I think it would be reasonable to describe The Slap, the controversial global bestseller by Greek-Australian Christos Tsiolkas, as a hard act to follow. Five years on his latest book Barracuda has been greeted with commensurate interest and expectation. Somehow Tsiolkas manages to deliver more of the same – it’s just as provocative – but with a very different result, which gives it an equal chance of finding favour with those who liked and those who passionately hated The Slap.
With these latest two books Tsiolkas has established himself as a novelist able to handle serious ideas in a format that will actually sell: Barracuda touches on issues of social class, racism, national identity, right and wrong. The protagonist and would-be Dickensian ‘hero of his own life’ is gifted swimmer Daniel Kelly, a working-class ‘wog’ (meaning Greek – although his father is of Scottish origin) who wins a sports scholarship to a private school in an affluent area of Melbourne. It is 1994 and his sights are firmly set on representing Australia in the 2000 Sydney Olympics. We know even before opening the cover that it’s not going to happen. That’s not intuition. It’s in the blurb.
If ostensibly The Slap has the more relatable premise of the two books (a social situation to which almost anyone would have some kind of instinctive response), this is less of a problem for Barracuda than it first appears if you’re not a sports fan. Just as Chad Harbach’s The Art of Fielding wasn’t really about baseball, here swimming is an illustration of the drive, sacrifice and ruthless focus that go with an all-consuming desire to succeed – and how it feels to fail. It’s about someone coming to terms with who he is and the life he has when neither are what he planned, and that makes it a very compassionate and engaging read.
This is Daniel Kelly’s story, his perspective alone, and the inside of his head is an uncomfortable place to be. He certainly has enough disagreeable traits to satisfy (or vindicate) those who have come to expect that from Tsiolkas, including a massive chip on his shoulder which for a long time prevents him seeing that he has prejudices against the ‘golden boys’ just as they do against him. What matters is whether the reader buys into the transformation between the young Danny, the arrogant and egocentric psycho fixated on winning, and the more mature Dan who realises it is not only his failure which defines him in other people’s eyes but what he did next, when he ended up on the wrong side of the law.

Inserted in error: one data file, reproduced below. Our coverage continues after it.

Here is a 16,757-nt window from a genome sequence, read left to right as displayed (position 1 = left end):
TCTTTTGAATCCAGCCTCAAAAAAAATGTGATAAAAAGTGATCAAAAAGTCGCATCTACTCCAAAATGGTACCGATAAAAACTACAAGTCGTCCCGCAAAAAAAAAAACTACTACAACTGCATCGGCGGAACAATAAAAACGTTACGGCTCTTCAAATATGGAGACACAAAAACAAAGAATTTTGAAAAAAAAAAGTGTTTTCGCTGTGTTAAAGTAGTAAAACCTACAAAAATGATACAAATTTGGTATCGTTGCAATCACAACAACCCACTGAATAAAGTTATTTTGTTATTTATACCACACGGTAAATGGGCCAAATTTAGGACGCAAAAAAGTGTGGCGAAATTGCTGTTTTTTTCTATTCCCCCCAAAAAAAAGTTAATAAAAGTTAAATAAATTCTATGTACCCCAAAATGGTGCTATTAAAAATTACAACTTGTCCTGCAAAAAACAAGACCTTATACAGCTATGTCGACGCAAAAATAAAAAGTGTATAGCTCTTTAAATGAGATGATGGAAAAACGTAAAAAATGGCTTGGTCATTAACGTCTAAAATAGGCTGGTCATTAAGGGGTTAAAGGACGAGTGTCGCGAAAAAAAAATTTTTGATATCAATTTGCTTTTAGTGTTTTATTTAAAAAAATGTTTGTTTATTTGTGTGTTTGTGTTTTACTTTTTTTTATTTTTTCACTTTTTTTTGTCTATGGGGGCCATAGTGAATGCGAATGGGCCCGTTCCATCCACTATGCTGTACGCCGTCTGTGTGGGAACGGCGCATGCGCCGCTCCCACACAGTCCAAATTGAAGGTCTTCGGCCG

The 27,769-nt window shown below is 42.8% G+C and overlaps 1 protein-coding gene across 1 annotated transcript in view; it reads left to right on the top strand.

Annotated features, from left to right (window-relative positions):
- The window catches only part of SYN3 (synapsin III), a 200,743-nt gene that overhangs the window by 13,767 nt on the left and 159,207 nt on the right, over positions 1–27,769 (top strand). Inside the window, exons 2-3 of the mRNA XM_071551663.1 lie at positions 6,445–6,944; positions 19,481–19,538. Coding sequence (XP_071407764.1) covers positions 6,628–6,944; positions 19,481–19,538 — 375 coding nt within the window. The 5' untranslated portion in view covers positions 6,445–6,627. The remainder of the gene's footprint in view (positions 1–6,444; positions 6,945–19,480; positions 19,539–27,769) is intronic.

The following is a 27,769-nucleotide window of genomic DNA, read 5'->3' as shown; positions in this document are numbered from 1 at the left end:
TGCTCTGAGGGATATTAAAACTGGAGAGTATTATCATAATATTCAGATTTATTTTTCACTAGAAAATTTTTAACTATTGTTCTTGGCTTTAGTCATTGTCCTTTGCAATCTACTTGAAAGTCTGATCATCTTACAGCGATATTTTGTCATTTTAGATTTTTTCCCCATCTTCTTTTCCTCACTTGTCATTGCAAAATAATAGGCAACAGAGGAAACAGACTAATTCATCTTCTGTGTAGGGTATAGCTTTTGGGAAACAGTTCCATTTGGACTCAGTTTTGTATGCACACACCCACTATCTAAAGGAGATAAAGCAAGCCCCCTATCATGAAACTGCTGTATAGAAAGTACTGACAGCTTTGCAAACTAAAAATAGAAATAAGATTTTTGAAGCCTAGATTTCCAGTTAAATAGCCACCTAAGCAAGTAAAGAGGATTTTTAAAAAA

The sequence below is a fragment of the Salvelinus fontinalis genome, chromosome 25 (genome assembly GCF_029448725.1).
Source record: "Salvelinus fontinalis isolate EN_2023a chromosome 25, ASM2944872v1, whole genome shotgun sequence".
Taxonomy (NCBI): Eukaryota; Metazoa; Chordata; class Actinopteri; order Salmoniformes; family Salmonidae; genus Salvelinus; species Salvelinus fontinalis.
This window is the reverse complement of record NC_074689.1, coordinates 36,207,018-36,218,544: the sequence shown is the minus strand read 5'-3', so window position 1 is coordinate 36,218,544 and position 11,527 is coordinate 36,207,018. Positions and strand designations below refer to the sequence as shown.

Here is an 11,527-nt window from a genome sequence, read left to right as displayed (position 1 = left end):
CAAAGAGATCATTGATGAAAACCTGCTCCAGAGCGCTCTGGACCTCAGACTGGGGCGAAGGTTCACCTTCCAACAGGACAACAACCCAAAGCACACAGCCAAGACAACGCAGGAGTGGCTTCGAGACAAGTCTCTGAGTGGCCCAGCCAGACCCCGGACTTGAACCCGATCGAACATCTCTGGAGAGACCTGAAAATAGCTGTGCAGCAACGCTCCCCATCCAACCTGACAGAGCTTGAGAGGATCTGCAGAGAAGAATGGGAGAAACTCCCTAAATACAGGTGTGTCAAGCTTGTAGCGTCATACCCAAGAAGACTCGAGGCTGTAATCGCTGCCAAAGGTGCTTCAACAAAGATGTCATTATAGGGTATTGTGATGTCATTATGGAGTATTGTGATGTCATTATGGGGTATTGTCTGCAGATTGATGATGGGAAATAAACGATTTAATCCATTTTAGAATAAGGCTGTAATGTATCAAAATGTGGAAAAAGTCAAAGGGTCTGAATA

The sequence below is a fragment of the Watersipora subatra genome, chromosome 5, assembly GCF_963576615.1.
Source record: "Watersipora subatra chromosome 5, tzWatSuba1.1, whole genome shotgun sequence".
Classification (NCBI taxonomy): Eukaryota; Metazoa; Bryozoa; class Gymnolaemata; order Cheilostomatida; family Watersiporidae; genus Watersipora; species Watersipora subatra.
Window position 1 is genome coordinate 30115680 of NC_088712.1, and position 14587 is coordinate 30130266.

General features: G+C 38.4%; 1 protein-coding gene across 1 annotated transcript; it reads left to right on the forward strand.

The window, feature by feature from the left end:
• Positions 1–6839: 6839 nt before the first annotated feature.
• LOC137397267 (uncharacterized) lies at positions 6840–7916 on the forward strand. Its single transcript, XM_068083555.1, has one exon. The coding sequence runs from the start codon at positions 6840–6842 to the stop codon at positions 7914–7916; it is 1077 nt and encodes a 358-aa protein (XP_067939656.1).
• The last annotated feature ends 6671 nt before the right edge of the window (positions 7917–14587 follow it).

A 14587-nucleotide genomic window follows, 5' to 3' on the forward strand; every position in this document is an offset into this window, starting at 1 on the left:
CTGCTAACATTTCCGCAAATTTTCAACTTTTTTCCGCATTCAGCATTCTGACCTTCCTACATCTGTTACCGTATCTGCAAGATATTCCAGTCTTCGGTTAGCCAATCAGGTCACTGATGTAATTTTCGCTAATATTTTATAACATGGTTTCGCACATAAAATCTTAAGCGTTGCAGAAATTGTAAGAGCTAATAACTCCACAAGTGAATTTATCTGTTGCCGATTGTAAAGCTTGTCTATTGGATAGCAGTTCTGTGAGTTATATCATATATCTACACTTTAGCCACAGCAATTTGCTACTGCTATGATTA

The interplay between the Danny/Dan narrative voices/timeframes is what makes this novel work: the character development, pacing and suspense all depend on it. The book begins, surprisingly, in Scotland with Dan stripping off on the banks of Loch Lomond:
Muscles that haven’t moved in years, muscles that have been in abeyance, they are singing now.
It’s an opening that instantly sparks curiosity about what exactly went wrong and the suspense is ramped up throughout the first part Breathing In cumulating in the answer to that question. Breathing Out is a denouement which feels like the literal opposite – where the main thrust of the story is about someone going to pieces, the resolution is about putting them together again.
But there’s nothing saccharine or feel-good about this tale of redemption and self-discovery. It’s hard won for Dan Kelly and no easy ride for the reader. As before, Tsiolkas seems to delight in erecting obstacles: one is the unusual and sometimes confusing chronology which both demands and rewards concentration, a much bigger issue is the author’s trademark brashness/crudeness/vulgarity – what you call it comes down to how you view such things.
For me, Tsiolkas’ writing has a uniquely in your face quality that is very refreshing. I don’t get the impression that he censors himself in any way (if he does, it would be fascinating to know where he draws the line). That rawness is very exposing and very powerful. It is also risky – many find it off-putting. If you find yourself cringing at the moniker Cunts College, you’ll be doing it a lot as it crops up throughout the book. I found that gratuitous, but not the (few) explicit sex scenes between men nor the many and varied masturbation scenes, one of which is accompanied by a rather startling rumination on whether women find penetration painful Or is it just in sodomy that pleasure and pain are so linked, so inextricable? It’s a relief that this novel doesn’t feature the excruciating straight sex scenes which attracted so much revulsion in The Slap.
Barracuda is a compelling story which pulled me in and kept me there – the 500 pages flew past. I cared about Dan precisely because he is flawed and messed up. There were several heart-in-mouth moments where I willed him not to be such a raging idiot, and many heart-spearing episodes, such as when he’s watching the opening ceremony of the Sydney Olympics:
Dan would never forget that moment. It was impossible to him just then to conceive of a way to mitigate such loss. He should have been there. He had been holding his future in his clasped hands. Dust. It is all dust.
I had the fortune to meet Christos Tsiolkas this week at the UK launch of Barracuda and we talked briefly about some of the points I’ve raised here. He is a very gentle, friendly and humble person, genuinely interested in readers’ honest opinions. This is mine.
Have you read Barracuda or The Slap? Does your response to one book affect your readiness to read another by the same author?